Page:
Minnesota’s county and tribal social workers have a responsibility to assist adolescents in out-ofhome care with preparation for successful adulthood. This work is required by Minnesota Statutes, section 260C.212 subdivision.1(c)(11). It is also good social work practice and acknowledges a primary adolescent need to discover self and gain autonomy. Minnesota statute requires that youth age 16 and older who are in out-of-home care because of a permanency disposition have an independent living plan. It is important to understand that an independent living plan does not conflict with, or replace the goal of achieving permanency for adolescents. In fact, youth who are state wards and youth whose permanency disposition is longterm foster care, should be the highest priority for county services that promotes preparation for independent living and permanency. These youth will leave child welfare system without the support of their birth families. It is the counties and tribes responsibility to assure that they leave out-of-home care with a high school diploma; employment and/or acceptable post-secondary education; health care coverage; a savings account; a safe and affordable place to live; a means of transportation; knowledge of community resources; and connections to positive adults and family members. The purpose of this practice guide is to provide social workers with the information and resources to do this work effectively.

Posted on 03/16/2015

How You Can Help Your Child Learn to Be a Good Self Advocate

It is never too early to start teaching your child how he or she can advocate for himself or herself. Like many other important life skills, self-advocacy is a critical tool your child needs in order to achieve goals, increase self-sufficiency, and become a successful young adult. It is a life long process that begins with your child learning by watching you, as a parent, be a good advocate.

Posted on 03/16/2015

Individualized Housing Options Resources Guide for Persons with Disabilities

Putting the pieces together one person at a time

"Create your vision for where you want to live" The Individualized Housing Options (IHO) guide will help a person discover housing options, plan a move, learn about help and supports and develop a person-centered housing support plan that is workable into the future. Many individuals with a disability want to move out of their family’s home, a foster care home, group home, nursing home or other institutional settings. They want to rent, lease, or own their own living space.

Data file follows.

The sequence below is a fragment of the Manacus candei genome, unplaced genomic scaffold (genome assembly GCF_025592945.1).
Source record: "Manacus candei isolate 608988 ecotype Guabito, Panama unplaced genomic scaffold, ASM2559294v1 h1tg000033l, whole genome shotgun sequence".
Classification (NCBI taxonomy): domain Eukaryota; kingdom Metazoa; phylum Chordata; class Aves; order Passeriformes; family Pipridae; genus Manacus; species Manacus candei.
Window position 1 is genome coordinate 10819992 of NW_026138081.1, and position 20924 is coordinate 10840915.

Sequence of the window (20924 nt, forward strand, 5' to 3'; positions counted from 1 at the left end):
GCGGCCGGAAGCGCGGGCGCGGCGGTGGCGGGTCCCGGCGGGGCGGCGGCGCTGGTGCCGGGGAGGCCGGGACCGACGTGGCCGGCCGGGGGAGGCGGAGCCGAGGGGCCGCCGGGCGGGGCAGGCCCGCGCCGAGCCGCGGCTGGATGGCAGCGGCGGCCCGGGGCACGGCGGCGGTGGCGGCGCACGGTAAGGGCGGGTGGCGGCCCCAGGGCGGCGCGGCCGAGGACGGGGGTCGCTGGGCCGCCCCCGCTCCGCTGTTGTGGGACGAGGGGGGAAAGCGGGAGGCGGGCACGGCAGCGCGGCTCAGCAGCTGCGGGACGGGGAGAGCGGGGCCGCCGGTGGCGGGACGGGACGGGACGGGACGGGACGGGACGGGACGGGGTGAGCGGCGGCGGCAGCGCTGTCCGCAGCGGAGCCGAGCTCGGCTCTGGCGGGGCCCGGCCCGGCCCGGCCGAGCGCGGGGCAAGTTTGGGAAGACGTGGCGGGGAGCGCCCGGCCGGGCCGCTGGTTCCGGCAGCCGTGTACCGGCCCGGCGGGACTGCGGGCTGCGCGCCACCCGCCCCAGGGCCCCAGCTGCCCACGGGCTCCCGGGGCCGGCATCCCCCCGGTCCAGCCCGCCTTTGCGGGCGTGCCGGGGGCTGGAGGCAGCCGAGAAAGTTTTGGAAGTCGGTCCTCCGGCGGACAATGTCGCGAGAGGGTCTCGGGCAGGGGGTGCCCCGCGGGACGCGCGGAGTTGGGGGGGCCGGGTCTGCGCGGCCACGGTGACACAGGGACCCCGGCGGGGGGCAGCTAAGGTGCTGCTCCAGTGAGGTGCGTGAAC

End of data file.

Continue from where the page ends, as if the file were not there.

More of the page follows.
Posted on 03/16/2015

Leadership: A Guide for Promoting Leadership skills in youth with disabilities

One goal of the Natural Supports Project is finding and sharing new ways to encourage leadership opportunities for youth with disabilities. During the summer of 2009, the Natural Supports Project staff interviewed 32 young adult leaders with disabilities ages 18--30 to gather their perspectives on what makes someone a leader and to ask their advice on how to best support leadership development in youth with disabilities. This guide was developed to share their advice and strategies with families, school staff, other adults who work with youth, and with youth with disabilities who want to develop their leadership skills.

Posted on 03/16/2015

National Gateway to Self-Determination

The Impact of College on Self-Determination

To borrow a phrase from the poet Laura Hershey, "you get proud by practicing." Pride and belief in oneself are cultivated when young people have the opportunity to be in places and with people who support and promote that growth—safe places for them to "practice." College and university campuses are designed to be such places. These learning and living environments provide opportunities for growth in self-efficacy and self-determination which, in turn, foster increased confidence in the young people that attend.

Posted on 03/16/2015

Navigating Medicare and Medicaid

A resource guide for people with disabilities, their families, and their advocates

This guide explains the critical role Medicare and Medicaid have come to play in the lives and the futures of roughly 20 million children, adults, and seniors with disabilities—and gives people with disabilities new information to help them navigate these complex and confusing programs.

Posted on 03/16/2015

Opening Doords to Self-Determination Skills

Planning for Life After High School

Planning for Life After High School A Handbook for:  - Teachers  - Students  - School Counselors  - Parents

Posted on 03/16/2015

Post-School Outcomes for Transitioning Youth with Developmental Disabilities

Can we predict integrated employment?

While strides have certainly been made, youth with disabilities continue to have less than desirable post-school outcomes (Newman, Wagner, Cameto, & Knokey, 2009; Wagner, Newman, Cameto, Levine & Garza, 2006). Although youth with developmental disabilities typically stay in school longer than their peers and often receive costly long-term funded supports as adults, national surveys document dismal employment outcomes for adults with developmental disabilities (Butterworth, Smith, Hall, Migliore & Winsor, 2008; Migliore & Butterworth, 2008).